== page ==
During the summer months, the St. Jacobs Farmers’ Market, located in the St. Jacobs Market District, is open three days with hundreds of vendors and special events. It’s a bustling hub of activity that draws tourists – in pre-pandemic times – from across Canada, the United States and Europe in a number hovering around the 1 million mark. Self-billed as the Canada’s largest year-round farmers’ market and established in 1975, the market was re-built and re-envisioned after a damaging fire in 2013 with a re-opening in 2015. The market is renowned for a host of fresh local fruits and vegetables, meats, meat produces and a range of cheeses as well as maple syrup from just down the road, honey, home-style and Mennonite-style baking and preserves, not to mention a smorgasbord of freshly-prepared foods and snacks from cultures around the world.

Many people milling about outside of the market market buildinge on a summer's day at the St. Jacobs Farmers' Market

Uptown Waterloo Night Market 

Weather permitting, on Thursday evenings from 7 p.m. to 10 p.m. visit the Communitech Data Hub car park (Dupont and Albert streets) for a variety of vendors. The Night Market will run until September 30.


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Wellesley Farmers’ Market 

Usually with between eight and a dozen vendors, this is the ninth season for the Wellesley market which takes place each Saturday from 9am – noon at the Arena Pavilion until early October. You’ll find local and in-season vegetables, sold by the growers themselves. Baking, crafts, prepared food and more. The market is conveniently located beside an accessible playground – so you can let the kids play while you shop and visit with your neighbours.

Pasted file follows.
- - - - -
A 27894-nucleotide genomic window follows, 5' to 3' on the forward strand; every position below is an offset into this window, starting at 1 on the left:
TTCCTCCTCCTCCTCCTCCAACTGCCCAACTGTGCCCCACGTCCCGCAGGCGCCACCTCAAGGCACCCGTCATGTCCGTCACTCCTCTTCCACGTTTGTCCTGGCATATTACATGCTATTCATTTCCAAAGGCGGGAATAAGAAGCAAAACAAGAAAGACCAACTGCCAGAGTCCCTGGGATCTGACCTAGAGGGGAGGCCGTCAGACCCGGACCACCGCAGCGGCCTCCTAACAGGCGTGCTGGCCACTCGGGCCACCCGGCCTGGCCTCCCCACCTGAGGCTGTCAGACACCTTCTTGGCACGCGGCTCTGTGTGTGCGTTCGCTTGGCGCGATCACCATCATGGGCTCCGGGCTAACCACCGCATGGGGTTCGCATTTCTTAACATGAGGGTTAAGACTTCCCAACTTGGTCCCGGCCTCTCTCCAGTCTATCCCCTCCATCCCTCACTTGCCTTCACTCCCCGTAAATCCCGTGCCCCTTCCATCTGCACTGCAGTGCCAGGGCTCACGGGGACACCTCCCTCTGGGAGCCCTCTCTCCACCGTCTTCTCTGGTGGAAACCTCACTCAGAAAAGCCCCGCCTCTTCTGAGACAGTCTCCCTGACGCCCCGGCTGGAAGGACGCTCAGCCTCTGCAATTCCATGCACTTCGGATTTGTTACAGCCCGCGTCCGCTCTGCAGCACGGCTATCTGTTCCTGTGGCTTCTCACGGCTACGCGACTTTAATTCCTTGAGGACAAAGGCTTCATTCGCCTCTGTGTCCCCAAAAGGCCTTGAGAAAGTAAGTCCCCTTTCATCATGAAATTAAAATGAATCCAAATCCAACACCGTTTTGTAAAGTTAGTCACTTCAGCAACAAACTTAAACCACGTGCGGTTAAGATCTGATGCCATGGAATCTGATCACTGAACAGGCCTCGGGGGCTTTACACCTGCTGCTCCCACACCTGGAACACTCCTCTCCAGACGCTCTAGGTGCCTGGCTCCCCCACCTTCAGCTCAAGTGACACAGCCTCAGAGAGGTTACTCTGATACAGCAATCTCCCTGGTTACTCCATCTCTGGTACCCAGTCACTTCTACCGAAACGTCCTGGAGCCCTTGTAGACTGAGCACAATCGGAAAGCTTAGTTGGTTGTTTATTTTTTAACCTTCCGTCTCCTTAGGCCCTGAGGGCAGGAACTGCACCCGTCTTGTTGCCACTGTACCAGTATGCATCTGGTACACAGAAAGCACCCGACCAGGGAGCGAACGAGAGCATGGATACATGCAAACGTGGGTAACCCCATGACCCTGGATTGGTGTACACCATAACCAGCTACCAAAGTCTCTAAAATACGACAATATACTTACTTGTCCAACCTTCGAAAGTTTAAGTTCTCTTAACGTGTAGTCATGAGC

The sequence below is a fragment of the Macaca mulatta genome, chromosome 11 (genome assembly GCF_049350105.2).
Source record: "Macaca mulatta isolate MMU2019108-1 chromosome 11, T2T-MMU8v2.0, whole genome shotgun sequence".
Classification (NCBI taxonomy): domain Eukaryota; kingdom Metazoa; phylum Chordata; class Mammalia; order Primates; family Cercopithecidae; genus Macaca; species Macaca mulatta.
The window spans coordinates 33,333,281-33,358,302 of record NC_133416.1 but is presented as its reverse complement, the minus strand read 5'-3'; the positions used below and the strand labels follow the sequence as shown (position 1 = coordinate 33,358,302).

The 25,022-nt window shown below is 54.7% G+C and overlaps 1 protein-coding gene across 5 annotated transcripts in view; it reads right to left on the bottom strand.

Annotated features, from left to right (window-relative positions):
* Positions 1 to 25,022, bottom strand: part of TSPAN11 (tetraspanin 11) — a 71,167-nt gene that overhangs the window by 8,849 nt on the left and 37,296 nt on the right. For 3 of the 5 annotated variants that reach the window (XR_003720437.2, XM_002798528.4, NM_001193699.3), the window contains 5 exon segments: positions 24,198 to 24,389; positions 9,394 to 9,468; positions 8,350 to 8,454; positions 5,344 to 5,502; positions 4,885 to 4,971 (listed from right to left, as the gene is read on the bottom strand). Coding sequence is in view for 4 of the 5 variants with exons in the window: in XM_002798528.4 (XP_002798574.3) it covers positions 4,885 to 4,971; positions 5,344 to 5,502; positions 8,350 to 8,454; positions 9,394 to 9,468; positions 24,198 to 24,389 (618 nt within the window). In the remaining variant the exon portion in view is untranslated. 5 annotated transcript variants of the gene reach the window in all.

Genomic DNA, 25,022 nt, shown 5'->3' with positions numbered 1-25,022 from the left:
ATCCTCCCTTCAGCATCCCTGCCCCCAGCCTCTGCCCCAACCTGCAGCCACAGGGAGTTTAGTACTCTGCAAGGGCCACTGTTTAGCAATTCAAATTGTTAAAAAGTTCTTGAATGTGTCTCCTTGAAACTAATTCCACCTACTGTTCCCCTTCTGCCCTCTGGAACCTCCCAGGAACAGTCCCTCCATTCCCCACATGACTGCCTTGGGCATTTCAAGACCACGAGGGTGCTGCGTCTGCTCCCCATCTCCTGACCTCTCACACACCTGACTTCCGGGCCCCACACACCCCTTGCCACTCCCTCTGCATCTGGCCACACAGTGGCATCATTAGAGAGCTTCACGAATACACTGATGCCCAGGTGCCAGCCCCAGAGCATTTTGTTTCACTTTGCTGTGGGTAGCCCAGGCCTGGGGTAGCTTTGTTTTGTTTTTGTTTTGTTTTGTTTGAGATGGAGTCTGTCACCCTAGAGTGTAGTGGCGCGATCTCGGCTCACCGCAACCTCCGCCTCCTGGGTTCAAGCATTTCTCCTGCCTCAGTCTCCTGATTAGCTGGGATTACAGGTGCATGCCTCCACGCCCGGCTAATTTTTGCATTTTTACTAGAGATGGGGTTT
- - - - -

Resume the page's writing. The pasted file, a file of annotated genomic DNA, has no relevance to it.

Wilmot Farmers’ Market 

Running for about five years now and taking place, in the popular vernacular, at “the Baden Pond” (Charles Street at Foundry), the Wilmot Farmers’ Market is a Wednesday evening outdoor affair, beginning at 5 p.m. and winding up at about 8 p.m. Roughly 20 local vendors cover some arts and crafts and most of major protein and produce categories. The Optimist
Club of Petersburg are there weekly cooking up burgers and fries as part of their fundraising initiatives.

North Dumfries

North Dumfries and the village of Ayr do not have a formal market, but they do have a number roadside stands and a host of on-farm market stores like Faul Farms, Oakridge Acres Country Meat Store, and Barrie’s Asparagus Farm and Country Market.

Hespeler Village Market 

Founded in 2016 and set in Forbes Park, the Hespeler Village Market is closed for 2021 season; however, in a time of pandemic uncertainty all-around, the Market could open in September for a four to five week Fall Market.


Andrew Coppolino is a writer-broadcaster, and is a food columnist with CBC Radio in Waterloo Region. Following a stint as a cook at a restaurant in Kitchener, Andrew chose to work with food from the other side of the kitchen pass. As a food writer, he is dedicated to promoting and nurturing culinary businesses and advocating for local chefs and restaurants. Andrew’s work has been published in newspapers and magazines across Canada, the United States and England. Follow him on Twitter, Facebook and Instagram.